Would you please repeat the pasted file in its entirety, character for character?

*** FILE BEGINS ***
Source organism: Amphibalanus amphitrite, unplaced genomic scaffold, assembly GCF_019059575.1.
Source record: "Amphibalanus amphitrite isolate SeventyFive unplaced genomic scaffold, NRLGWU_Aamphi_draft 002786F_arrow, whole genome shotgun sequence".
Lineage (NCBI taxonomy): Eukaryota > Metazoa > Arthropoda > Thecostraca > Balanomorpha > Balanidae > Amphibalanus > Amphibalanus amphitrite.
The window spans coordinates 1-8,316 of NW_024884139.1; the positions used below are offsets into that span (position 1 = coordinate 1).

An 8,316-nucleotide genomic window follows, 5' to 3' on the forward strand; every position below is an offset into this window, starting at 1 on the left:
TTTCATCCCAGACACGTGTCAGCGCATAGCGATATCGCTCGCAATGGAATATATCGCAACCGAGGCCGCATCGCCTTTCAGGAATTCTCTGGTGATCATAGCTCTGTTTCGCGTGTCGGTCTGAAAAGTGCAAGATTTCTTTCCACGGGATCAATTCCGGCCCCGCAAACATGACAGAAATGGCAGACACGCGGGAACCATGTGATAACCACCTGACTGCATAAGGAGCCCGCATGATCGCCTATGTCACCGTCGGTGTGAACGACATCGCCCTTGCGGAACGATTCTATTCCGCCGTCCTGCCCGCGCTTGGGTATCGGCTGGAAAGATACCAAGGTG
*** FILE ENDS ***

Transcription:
Source organism: Amphibalanus amphitrite, unplaced genomic scaffold, assembly GCF_019059575.1.
Source record: "Amphibalanus amphitrite isolate SeventyFive unplaced genomic scaffold, NRLGWU_Aamphi_draft 002786F_arrow, whole genome shotgun sequence".
Lineage (NCBI taxonomy): Eukaryota > Metazoa > Arthropoda > Thecostraca > Balanomorpha > Balanidae > Amphibalanus > Amphibalanus amphitrite.
The window spans coordinates 1-8,316 of NW_024884139.1; the positions used below are offsets into that span (position 1 = coordinate 1).

An 8,316-nucleotide genomic window follows, 5' to 3' on the forward strand; every position below is an offset into this window, starting at 1 on the left:
TTTCATCCCAGACACGTGTCAGCGCATAGCGATATCGCTCGCAATGGAATATATCGCAACCGAGGCCGCATCGCCTTTCAGGAATTCTCTGGTGATCATAGCTCTGTTTCGCGTGTCGGTCTGAAAAGTGCAAGATTTCTTTCCACGGGATCAATTCCGGCCCCGCAAACATGACAGAAATGGCAGACACGCGGGAACCATGTGATAACCACCTGACTGCATAAGGAGCCCGCATGATCGCCTATGTCACCGTCGGTGTGAACGACATCGCCCTTGCGGAACGATTCTATTCCGCCGTCCTGCCCGCGCTTGGGTATCGGCTGGAAAGATACCAAGGTG